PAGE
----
With Canada triumphantly on the map, a vast network of magnificent destinations constructed out of granite and iron had risen higher than any other buildings in the British Empire. Few other hotels could compete. Even the new mid-century European and American hotels were substantially less spectacular in capacity and size. People from around the globe flocked not just to visit Canada, but also to take a ride in these marvelous new moving machines and experience the world, both natural and built, in ways never before possible.
Landmarks Define Locations
Many of these structures have gone on to define skylines. Among the most superbly situated hotels in the world, and one that has most defined its location, is the Fairmont Le Château Frontenac in Quebec City. Opened on December 18, 1893, the hotel is modeled on 17th-century French architecture. The château-style building designed by Bruce Price featured the most advanced amenities of the period: electrical switches, electric lighting and three-gated/manually operated Otis-Fensom elevators prominently situated in the center of the lobby.
Bespoke passenger cabs illustrated the creativity of architects and designers, providing them opportunities to celebrate the unique culture and heritage of each property.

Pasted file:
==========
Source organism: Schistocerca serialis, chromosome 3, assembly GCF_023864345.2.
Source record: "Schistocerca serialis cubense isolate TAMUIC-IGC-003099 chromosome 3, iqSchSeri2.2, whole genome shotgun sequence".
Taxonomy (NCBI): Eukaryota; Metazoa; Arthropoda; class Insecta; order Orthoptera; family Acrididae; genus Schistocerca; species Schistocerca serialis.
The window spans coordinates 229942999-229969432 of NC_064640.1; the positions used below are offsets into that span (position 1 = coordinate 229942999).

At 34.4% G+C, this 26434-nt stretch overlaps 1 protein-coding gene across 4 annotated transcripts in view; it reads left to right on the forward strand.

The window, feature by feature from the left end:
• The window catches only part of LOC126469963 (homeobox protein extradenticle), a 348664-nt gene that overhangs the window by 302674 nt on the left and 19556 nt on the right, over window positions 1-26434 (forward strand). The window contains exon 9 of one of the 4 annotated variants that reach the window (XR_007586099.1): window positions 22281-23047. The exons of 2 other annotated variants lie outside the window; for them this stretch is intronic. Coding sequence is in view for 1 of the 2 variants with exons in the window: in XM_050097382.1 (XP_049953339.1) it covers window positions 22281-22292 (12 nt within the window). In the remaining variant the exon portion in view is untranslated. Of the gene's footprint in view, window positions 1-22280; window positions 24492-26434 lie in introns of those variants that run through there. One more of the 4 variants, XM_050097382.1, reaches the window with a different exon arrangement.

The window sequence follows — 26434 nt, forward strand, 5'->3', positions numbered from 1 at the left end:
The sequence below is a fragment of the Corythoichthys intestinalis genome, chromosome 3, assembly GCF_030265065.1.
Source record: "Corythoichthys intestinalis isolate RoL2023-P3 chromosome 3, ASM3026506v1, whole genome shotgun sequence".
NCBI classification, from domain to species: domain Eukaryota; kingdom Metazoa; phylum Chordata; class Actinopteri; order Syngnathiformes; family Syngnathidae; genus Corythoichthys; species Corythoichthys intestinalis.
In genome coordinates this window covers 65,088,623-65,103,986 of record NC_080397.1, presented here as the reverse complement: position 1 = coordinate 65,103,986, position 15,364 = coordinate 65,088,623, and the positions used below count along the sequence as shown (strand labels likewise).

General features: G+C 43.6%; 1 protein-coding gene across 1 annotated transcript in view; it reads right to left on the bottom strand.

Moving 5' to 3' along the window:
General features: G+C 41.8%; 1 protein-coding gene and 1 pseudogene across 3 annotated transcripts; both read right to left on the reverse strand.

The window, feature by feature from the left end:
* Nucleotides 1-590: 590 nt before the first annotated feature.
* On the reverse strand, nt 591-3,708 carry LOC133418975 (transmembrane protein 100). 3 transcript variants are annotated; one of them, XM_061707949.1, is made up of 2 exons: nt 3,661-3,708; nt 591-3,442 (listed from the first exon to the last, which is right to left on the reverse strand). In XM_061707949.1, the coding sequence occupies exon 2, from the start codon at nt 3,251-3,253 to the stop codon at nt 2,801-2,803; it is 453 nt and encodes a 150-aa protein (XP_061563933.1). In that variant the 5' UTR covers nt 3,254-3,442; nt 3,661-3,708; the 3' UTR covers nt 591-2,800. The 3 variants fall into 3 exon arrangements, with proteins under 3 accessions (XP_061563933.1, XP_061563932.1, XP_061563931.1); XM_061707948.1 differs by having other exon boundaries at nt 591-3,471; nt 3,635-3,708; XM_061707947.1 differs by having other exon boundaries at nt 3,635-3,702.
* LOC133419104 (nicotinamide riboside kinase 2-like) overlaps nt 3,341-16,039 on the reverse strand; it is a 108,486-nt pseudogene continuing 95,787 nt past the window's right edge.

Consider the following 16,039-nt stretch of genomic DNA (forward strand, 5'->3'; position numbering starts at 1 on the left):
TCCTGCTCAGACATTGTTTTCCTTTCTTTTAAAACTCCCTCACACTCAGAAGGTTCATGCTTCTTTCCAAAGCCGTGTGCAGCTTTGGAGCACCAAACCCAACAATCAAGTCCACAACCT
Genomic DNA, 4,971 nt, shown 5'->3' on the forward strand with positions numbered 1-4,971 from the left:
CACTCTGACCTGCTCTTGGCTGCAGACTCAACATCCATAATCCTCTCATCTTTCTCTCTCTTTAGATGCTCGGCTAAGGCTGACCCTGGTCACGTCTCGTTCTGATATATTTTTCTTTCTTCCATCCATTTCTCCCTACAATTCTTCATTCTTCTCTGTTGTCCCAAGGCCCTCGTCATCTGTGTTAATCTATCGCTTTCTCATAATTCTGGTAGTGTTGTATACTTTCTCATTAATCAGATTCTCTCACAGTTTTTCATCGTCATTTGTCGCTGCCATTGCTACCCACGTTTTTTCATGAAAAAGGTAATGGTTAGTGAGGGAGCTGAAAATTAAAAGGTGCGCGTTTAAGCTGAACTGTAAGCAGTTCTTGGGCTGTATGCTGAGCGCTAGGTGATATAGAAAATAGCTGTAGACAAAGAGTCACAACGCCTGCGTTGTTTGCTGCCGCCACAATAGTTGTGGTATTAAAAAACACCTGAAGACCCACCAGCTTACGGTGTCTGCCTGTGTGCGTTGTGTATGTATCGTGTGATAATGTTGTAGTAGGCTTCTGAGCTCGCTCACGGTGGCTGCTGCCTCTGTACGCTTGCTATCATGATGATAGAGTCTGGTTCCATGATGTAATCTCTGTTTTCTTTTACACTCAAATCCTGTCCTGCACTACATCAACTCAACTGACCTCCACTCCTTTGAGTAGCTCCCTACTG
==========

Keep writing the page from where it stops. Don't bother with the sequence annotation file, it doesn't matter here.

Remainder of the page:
Skillfully crafted wood cabins complete with decorative wall moldings, trim and a vaulted ceiling detailed with brass fixtures and glass wall sconces shuttled passengers and their luggage through the 18-story monolith at 400 ft/min. The brass elevator lobby doors include engravings showcasing 10 coats of arms — one for each Canadian province. Above the elevator doors, the transom prominently displays the armorial bearings of Louis de Buade, Comte de Frontenac et de Palluau, the first governor general of New France (lower Canada) from 1672 to 1682, for whom the hotel is named. Originally, the transom displayed a mechanical position indicator.
The hotels, with their architectural grandeur, overall size and central locations, became the center of all subsequent development in many cities. One hotel that wonderfully represents this is the Fairmont Château Laurier in Ottawa, Canada’s capital.
Castle-Like Building Dominates Skyline
Overlooking the Rideau Canal and neighboring the federal Parliament buildings and Ottawa’s downtown Union Station, the castle-like building dominates nearly an entire block. Opened in 1912, the French Renaissance-style grand chateau is built of granite, white Italian marble and Indiana limestone and topped with a copper roof. The interior is just as luxurious, with travertine, Czechoslovakian crystal chandeliers and five